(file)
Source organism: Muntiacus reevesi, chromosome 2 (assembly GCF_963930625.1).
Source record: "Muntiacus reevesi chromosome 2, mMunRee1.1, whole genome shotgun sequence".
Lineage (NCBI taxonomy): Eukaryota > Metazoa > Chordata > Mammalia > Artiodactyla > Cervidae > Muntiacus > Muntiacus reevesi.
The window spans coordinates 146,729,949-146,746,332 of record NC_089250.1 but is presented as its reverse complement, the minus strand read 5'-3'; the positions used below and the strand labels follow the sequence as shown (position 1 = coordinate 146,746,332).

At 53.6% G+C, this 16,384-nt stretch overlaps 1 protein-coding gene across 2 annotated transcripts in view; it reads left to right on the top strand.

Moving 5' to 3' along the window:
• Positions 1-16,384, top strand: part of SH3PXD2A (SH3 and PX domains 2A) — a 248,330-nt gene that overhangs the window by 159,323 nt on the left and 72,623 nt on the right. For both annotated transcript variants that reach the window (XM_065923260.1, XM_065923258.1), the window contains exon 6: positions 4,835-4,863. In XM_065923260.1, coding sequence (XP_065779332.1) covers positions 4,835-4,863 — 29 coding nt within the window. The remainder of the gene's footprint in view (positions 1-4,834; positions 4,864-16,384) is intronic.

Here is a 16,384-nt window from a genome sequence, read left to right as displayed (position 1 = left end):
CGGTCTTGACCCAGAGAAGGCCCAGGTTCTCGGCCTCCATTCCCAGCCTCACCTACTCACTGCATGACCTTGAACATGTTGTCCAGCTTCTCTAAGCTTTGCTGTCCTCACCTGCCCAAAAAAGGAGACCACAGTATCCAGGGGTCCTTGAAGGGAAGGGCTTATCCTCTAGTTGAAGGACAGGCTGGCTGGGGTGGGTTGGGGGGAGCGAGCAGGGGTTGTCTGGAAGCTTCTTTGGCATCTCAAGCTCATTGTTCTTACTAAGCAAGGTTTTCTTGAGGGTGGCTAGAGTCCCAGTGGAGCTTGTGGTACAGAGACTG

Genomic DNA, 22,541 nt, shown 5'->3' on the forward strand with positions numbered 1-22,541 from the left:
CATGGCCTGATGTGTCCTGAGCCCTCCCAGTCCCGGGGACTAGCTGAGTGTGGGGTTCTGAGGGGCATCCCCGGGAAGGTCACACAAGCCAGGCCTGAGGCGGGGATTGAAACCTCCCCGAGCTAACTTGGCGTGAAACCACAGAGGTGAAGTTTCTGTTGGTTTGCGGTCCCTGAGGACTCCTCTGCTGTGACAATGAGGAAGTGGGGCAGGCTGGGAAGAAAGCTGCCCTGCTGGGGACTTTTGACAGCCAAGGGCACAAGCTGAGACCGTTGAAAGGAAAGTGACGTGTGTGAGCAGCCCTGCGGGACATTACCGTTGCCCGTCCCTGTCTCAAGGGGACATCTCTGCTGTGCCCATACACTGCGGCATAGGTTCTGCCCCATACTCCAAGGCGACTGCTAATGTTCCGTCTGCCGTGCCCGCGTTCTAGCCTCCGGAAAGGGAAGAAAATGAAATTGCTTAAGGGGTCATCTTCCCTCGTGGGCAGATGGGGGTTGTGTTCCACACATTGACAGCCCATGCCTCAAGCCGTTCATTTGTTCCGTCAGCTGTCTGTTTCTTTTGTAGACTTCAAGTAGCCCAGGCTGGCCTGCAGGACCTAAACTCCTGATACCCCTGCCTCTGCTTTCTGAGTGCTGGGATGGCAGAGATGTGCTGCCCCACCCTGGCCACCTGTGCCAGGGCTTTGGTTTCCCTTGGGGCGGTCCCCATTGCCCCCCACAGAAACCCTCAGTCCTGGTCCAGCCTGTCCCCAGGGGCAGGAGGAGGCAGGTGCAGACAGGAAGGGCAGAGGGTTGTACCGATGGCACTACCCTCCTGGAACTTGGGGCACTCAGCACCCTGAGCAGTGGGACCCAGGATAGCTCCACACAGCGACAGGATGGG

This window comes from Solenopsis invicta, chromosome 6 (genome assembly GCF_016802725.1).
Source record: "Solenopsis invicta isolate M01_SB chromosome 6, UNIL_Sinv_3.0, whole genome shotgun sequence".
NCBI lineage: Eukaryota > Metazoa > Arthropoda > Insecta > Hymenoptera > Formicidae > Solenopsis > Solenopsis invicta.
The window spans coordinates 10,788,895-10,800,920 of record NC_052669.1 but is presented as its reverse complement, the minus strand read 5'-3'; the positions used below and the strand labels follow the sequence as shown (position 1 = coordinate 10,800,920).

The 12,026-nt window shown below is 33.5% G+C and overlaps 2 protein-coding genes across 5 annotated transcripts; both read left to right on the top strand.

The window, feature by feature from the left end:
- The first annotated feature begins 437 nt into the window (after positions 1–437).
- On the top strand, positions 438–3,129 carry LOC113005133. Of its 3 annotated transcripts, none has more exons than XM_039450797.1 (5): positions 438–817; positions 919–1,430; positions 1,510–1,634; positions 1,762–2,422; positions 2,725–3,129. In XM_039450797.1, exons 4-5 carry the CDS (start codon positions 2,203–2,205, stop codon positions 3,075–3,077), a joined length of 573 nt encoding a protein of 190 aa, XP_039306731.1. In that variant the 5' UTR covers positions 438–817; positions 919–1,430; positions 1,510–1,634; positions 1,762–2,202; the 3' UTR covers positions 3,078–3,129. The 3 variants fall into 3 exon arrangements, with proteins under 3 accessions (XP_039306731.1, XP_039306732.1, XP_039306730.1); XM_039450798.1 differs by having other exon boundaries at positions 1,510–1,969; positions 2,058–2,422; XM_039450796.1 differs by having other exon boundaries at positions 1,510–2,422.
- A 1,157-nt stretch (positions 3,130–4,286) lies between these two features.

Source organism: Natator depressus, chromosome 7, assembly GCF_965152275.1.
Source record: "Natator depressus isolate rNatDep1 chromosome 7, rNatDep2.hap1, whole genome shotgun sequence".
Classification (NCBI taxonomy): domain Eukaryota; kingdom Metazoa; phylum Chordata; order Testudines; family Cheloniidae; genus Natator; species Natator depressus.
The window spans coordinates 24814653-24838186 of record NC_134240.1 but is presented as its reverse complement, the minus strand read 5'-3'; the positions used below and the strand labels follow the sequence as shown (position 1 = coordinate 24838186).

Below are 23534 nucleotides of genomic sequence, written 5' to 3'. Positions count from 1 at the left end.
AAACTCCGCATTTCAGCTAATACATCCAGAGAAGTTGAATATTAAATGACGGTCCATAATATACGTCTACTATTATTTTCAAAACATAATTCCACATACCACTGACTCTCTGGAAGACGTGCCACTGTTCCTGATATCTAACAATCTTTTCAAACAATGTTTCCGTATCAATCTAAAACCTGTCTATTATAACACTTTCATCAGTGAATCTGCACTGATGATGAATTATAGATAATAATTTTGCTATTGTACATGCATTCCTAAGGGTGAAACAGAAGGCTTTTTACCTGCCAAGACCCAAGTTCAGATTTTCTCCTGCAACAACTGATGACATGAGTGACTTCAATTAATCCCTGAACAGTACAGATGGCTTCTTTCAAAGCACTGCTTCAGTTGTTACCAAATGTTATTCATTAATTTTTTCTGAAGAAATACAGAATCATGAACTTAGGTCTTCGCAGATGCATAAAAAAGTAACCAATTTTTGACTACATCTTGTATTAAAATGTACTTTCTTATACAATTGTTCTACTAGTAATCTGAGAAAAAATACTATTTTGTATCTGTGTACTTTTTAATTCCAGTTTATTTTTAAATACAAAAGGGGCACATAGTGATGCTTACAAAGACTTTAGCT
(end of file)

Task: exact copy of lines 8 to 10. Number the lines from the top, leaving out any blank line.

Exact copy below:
Here is a 16,384-nt window from a genome sequence, read left to right as displayed (position 1 = left end):
CGGTCTTGACCCAGAGAAGGCCCAGGTTCTCGGCCTCCATTCCCAGCCTCACCTACTCACTGCATGACCTTGAACATGTTGTCCAGCTTCTCTAAGCTTTGCTGTCCTCACCTGCCCAAAAAAGGAGACCACAGTATCCAGGGGTCCTTGAAGGGAAGGGCTTATCCTCTAGTTGAAGGACAGGCTGGCTGGGGTGGGTTGGGGGGAGCGAGCAGGGGTTGTCTGGAAGCTTCTTTGGCATCTCAAGCTCATTGTTCTTACTAAGCAAGGTTTTCTTGAGGGTGGCTAGAGTCCCAGTGGAGCTTGTGGTACAGAGACTG

Genomic DNA, 22,541 nt, shown 5'->3' on the forward strand with positions numbered 1-22,541 from the left: